Supporting activities such as studies of martian meteorites and Mars-analog environments on Earth.
Future Mars missions will require significant technical advances if they are to be carried out successfully. Technology development must occur both in mission-related areas (e.g., entry, descent, and landing systems, including a precision landing capability; sample-return technology; in situ sample processing and handling; and planetary protection) and in astrobiological science instrumentation development (so that the necessary next generation of instruments is ready to go).
Recommendation. The Mars Exploration Program must make stronger investments in technology development than it does currently.
Research and analysis (R&A) programs are the mechanism by which scientific results are extracted from the data returned by current missions and by which concepts for future missions are developed. R&A programs are the primary vehicle by which the Mars Exploration Program can maintain its vitality in response to new discoveries, and such programs represent a vital investment in nurturing the next generation of space scientists, engineers, and program managers.
Recommendation. Continued strong support of NASA’s basic research and snalysis programs is an essential investment in the long-term health of the Mars Exploration Program.
Analysis of martian meteorites has been central to the development of the current understanding of Mars, its potential for life, and the development of current ideas about detection of present or fossil life. It is especially important to search for martian meteorites that formed during early periods of Mars’s history, as well as meteorites of sedimentary origin. This is an important area of collaboration between NASA and the National Science Foundation.
Recommendation. Collection and analysis of martian meteorites must continue, even though biases in the compositions and ages of these meteorites, their uncertain provenance, and the effects of impact-ejection and transfer to Earth mean that they cannot take the place of samples returned from Mars.
As with the analysis of martian meteorites, studies of Mars-analog sites on Earth are essential to mission development and execution and to the training of the scientists, engineers, and managers engaged.
Recommendation. Terrestrial analog studies should include testing instrumentation, developing techniques for measuring biosignatures under Mars-like conditions, and conducting technological proof-of-concept studies.
MAXIMIZATION OF SCIENCE
What approaches to the exploration of Mars will maximize the astrobiological science return? The astrobiology science goals for Mars are extremely broad, and it can be argued that virtually any mission can return data of relevance to issues relating to the habitability of Mars. However, consideration of the data from past and current Mars missions and expectations for those currently in development for launch during the 2007 and 2009 opportunities suggest that the greatest increase in understanding of Mars will come from the collection and return to Earth of a well-chosen suite of martian surface materials. Given the Mars Exploration Rover experience and current understanding of the nature of materials on the martian surface, a “grab sample” obtained from a stationary lander is not likely to be sufficient to provide the necessary data.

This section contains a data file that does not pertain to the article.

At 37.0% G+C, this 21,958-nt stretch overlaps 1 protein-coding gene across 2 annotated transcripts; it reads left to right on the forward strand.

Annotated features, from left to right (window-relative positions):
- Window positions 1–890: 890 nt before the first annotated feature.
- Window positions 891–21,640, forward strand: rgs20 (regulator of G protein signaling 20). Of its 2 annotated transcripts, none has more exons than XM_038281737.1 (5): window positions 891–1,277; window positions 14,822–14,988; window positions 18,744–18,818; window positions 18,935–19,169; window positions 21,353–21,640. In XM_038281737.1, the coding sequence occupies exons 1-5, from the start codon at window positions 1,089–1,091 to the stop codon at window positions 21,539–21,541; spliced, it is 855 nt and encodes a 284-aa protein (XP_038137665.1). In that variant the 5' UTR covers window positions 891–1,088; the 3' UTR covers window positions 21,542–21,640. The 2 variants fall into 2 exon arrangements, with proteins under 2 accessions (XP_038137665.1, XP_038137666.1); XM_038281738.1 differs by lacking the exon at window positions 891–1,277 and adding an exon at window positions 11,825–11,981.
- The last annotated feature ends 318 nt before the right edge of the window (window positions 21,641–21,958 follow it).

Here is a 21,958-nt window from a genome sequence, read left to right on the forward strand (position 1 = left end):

Finding. Sample return should be seen as a program that NASA and the Mars science community have already embarked upon rather than as a single, highly complex, costly, and risky mission that is to occur at some future time.
Recommendation. The highest-priority science objective for Mars exploration must be the analysis of a diverse suite of appropriate samples returned from carefully selected regions on Mars.
Programmatically, sample return should be phased over three or more launch opportunities. That is, samples can be collected and cached on Mars by one or more missions. A selected cache can be retrieved by a subsequent mission and launched into orbit about Mars for collection and return to Earth at a later date. Sample caching could be carried out by each surface mission, utilizing a minimalist approach so as not to make sample caching a cost-or technology-driver. Such a strategy, accompanied by a reduction in the size of the landing error ellipse, should allow collection of diverse samples and mitigate the costs of sample-return missions.
Irrespective of the compelling scientific arguments for the return of martian samples to Earth, the implementation of a sample-return mission will be a technically challenging, high-risk, high-cost endeavor. Because it will be comparable in expense to the highest-priority activities proposed by other scientific communities, the decision to implement a Mars sample-return mission will hinge on factors beyond the scope of this study. As such, it behooves the astrobiology community to plan for the possibility that a Mars sample-return mission is not an integral component of current mission plans.
Recommendation. If it is not feasible to proceed directly toward sample return, then a more gradual approach should be implemented that involves sample caching on all surface missions that follow the Mars Science Laboratory, in a way that would prepare for a relatively early return of samples to Earth.
If a commitment is not made for sample return, then high-priority, astrobiologically relevant science still can be done on Mars with missions such as the Astrobiology Field Laboratory or the Mid Rovers, provided that they are instrumented appropriately. However, it must be recognized that the ability of these missions to make fundamental discoveries is much more limited than would be the case with a sample-return mission.
International collaboration has the potential to make expensive undertakings such as a Mars sample-return mission affordable. But the benefit has to be balanced against the political difficulties of working with multiple countries and multiple space agencies.
Recommendation. International collaboration in Mars missions should be pursued in order to make expensive missions affordable, especially in the areas of sample caching and sample return.